Spaceflight Now: Space Station/STS-98

NASA gets the 'key' to space station lab module Destiny
SPACEFLIGHT NOW
Posted: December 20, 2000

Destiny
Photo: NASA-KSC
 
In the Space Station Processing Facility, workers and the STS-98 crew gather for a ceremony that turns over the "key" for the U.S. Laboratory Module, Destiny, to NASA.

Holding the key (left) is STS-98 Commander Ken Cockrell. To his left is Mission Specialist Thomas Jones; at right (in uniform) is Mission Specialist Marsha Ivins. Also in the group are Pilot Mark Polansky and Mission Specialist Robert Curbeam.

The Destiny laboratory module is 28 feet in length, 14 feet in diameter, and weighs 32,000 pounds. It is to be a world-class, state-of-the-art research facility functioning in microgravity. The lab will provide astronauts a shirtsleeve environment for research in many areas including life and microgravity sciences, Earth science, and space science research.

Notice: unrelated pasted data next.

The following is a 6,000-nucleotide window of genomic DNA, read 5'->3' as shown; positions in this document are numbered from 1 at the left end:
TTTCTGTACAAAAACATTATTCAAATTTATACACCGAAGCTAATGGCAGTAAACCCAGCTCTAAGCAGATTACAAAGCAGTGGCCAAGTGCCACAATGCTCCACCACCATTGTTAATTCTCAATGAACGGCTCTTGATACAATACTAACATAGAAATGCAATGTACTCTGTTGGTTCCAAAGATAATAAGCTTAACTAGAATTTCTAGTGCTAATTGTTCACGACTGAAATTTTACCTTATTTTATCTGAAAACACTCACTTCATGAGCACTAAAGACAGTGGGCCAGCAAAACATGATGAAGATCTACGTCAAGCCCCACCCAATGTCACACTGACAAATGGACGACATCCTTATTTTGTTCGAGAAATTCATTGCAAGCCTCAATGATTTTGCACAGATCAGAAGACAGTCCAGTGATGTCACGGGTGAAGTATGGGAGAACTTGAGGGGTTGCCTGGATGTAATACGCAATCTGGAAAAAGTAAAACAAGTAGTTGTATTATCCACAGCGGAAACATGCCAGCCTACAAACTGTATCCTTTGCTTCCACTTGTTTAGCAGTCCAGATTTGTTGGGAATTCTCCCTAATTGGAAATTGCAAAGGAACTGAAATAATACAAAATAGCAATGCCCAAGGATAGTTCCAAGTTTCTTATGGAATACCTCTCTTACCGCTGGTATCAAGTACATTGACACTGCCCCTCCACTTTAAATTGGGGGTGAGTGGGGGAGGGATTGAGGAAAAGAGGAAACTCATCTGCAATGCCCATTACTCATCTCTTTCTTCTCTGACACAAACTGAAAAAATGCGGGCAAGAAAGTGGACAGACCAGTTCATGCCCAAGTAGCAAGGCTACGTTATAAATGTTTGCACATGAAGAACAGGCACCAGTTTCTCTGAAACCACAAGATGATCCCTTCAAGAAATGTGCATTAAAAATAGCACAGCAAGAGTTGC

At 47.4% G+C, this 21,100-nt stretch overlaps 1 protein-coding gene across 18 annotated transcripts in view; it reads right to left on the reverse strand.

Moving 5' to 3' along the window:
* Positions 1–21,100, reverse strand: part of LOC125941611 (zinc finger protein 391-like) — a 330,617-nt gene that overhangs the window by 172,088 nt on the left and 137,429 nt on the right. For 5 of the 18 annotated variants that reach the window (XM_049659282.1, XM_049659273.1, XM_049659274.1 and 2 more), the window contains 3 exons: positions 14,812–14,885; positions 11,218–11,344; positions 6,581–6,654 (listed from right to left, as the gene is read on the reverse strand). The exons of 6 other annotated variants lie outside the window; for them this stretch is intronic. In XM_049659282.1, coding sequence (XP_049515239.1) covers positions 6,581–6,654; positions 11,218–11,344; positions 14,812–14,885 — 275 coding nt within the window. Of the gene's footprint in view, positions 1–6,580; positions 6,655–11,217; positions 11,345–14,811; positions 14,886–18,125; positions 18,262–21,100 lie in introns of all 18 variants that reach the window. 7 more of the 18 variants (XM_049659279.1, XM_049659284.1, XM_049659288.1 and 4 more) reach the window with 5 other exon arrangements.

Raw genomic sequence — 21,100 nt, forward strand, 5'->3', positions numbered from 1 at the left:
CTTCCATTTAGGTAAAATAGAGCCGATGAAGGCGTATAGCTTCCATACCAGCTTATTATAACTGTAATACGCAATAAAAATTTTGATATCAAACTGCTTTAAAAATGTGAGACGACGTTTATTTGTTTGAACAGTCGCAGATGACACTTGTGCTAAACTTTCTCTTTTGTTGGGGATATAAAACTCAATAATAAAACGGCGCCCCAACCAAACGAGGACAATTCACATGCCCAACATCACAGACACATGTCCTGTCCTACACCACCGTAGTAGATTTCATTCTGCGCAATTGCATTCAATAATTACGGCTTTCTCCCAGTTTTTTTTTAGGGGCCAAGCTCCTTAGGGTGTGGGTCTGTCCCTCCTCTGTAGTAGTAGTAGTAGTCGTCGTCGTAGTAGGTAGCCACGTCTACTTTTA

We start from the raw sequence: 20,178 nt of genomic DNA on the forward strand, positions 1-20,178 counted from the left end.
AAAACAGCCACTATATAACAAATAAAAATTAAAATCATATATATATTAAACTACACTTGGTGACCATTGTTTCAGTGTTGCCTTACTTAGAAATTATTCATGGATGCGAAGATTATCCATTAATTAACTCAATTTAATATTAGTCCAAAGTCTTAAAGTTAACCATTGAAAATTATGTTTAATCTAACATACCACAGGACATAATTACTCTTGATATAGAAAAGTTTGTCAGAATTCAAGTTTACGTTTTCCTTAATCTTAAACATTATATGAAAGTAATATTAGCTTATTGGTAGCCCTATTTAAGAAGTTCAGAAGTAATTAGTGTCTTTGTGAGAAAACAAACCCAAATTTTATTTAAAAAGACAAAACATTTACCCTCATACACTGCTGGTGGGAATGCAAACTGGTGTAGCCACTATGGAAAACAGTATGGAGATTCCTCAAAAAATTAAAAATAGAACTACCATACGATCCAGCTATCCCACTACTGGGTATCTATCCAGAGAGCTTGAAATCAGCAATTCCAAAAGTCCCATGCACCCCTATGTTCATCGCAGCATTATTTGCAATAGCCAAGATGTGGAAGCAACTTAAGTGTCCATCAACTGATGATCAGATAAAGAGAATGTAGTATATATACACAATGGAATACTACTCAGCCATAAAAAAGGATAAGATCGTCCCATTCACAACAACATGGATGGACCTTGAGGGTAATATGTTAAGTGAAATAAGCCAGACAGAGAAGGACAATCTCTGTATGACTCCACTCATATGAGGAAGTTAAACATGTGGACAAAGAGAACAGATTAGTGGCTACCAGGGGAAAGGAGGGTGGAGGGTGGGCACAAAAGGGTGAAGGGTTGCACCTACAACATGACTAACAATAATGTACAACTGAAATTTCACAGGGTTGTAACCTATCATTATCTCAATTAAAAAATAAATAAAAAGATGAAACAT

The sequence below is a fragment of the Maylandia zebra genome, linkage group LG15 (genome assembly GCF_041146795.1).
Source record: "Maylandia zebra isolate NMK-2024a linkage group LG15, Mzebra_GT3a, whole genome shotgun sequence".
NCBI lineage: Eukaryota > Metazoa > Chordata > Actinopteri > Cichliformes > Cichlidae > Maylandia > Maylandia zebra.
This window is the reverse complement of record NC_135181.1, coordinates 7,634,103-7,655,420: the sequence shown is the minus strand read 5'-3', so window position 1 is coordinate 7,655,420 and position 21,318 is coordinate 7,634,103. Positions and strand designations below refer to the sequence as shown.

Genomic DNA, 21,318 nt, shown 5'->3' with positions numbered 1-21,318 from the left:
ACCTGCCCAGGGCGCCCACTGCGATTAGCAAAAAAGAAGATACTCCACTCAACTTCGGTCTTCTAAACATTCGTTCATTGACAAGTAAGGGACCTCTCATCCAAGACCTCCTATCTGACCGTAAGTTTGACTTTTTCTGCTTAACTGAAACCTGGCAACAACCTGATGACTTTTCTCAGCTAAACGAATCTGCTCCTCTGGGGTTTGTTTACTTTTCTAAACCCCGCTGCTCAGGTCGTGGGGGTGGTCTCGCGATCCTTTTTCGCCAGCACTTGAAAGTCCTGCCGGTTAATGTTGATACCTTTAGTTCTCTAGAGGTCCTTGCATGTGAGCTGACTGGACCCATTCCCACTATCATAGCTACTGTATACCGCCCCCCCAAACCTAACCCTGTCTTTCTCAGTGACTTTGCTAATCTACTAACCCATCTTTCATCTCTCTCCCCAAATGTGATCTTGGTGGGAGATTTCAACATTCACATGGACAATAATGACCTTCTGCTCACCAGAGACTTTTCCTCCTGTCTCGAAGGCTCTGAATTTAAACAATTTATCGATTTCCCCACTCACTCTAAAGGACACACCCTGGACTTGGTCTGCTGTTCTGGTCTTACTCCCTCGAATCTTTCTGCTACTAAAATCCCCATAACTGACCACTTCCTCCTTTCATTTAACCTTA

Status Summary
The Progress M-44 resupply ship docked with the station automatically at 0950 GMT (4:50 a.m. EST) on Wednesday.

The Alpha crew moved their Soyuz capsule from the aft of Zvezda to the Zarya module's Earth-facing port on Saturday.


See the Status Center for full play-by-play coverage.

Recent updates

TUESDAY
11:05 PM
Progress docking timeline


FRIDAY
10:30 PM
Soyuz redocking timeline

07:25 AM
Orbit ops snapshot



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Shuttle calendarIn this 2001 calendar, John Sexton turns the space shuttle into an art form with his unique black and white photographs of the hardware.

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